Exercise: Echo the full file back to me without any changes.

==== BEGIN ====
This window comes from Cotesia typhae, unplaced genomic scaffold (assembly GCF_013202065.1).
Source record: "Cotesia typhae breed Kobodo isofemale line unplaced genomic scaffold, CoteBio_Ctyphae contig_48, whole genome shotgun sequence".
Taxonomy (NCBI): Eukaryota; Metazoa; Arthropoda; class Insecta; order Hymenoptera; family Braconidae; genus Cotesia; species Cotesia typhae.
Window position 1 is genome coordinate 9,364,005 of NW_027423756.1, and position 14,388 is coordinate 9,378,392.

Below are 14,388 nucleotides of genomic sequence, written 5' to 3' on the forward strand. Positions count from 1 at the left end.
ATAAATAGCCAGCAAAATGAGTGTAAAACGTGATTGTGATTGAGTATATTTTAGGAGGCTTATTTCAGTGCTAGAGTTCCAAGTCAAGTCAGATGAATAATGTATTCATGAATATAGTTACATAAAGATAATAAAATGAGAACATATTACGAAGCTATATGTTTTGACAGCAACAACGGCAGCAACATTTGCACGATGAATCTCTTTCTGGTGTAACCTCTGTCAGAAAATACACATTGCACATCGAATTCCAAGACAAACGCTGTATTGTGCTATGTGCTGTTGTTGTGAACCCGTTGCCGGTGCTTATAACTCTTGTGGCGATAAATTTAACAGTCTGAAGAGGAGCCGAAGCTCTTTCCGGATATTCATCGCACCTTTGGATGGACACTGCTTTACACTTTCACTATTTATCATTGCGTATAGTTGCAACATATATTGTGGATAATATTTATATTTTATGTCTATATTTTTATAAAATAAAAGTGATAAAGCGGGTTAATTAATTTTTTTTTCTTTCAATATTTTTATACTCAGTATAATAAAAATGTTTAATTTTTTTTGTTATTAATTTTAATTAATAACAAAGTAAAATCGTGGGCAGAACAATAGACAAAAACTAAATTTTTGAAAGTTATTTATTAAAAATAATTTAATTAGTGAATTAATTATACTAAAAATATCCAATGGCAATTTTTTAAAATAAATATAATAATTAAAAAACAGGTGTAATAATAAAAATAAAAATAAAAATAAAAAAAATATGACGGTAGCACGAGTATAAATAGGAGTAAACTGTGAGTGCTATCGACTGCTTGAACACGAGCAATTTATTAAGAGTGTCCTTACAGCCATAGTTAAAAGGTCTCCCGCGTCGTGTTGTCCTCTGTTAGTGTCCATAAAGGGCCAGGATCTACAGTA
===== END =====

This window comes from Cotesia typhae, unplaced genomic scaffold (assembly GCF_013202065.1).
Source record: "Cotesia typhae breed Kobodo isofemale line unplaced genomic scaffold, CoteBio_Ctyphae contig_48, whole genome shotgun sequence".
Taxonomy (NCBI): Eukaryota; Metazoa; Arthropoda; class Insecta; order Hymenoptera; family Braconidae; genus Cotesia; species Cotesia typhae.
Window position 1 is genome coordinate 9,364,005 of NW_027423756.1, and position 14,388 is coordinate 9,378,392.

Below are 14,388 nucleotides of genomic sequence, written 5' to 3' on the forward strand. Positions count from 1 at the left end.
ATAAATAGCCAGCAAAATGAGTGTAAAACGTGATTGTGATTGAGTATATTTTAGGAGGCTTATTTCAGTGCTAGAGTTCCAAGTCAAGTCAGATGAATAATGTATTCATGAATATAGTTACATAAAGATAATAAAATGAGAACATATTACGAAGCTATATGTTTTGACAGCAACAACGGCAGCAACATTTGCACGATGAATCTCTTTCTGGTGTAACCTCTGTCAGAAAATACACATTGCACATCGAATTCCAAGACAAACGCTGTATTGTGCTATGTGCTGTTGTTGTGAACCCGTTGCCGGTGCTTATAACTCTTGTGGCGATAAATTTAACAGTCTGAAGAGGAGCCGAAGCTCTTTCCGGATATTCATCGCACCTTTGGATGGACACTGCTTTACACTTTCACTATTTATCATTGCGTATAGTTGCAACATATATTGTGGATAATATTTATATTTTATGTCTATATTTTTATAAAATAAAAGTGATAAAGCGGGTTAATTAATTTTTTTTTCTTTCAATATTTTTATACTCAGTATAATAAAAATGTTTAATTTTTTTTGTTATTAATTTTAATTAATAACAAAGTAAAATCGTGGGCAGAACAATAGACAAAAACTAAATTTTTGAAAGTTATTTATTAAAAATAATTTAATTAGTGAATTAATTATACTAAAAATATCCAATGGCAATTTTTTAAAATAAATATAATAATTAAAAAACAGGTGTAATAATAAAAATAAAAATAAAAATAAAAAAAATATGACGGTAGCACGAGTATAAATAGGAGTAAACTGTGAGTGCTATCGACTGCTTGAACACGAGCAATTTATTAAGAGTGTCCTTACAGCCATAGTTAAAAGGTCTCCCGCGTCGTGTTGTCCTCTGTTAGTGTCCATAAAGGGCCAGGATCTACAGTA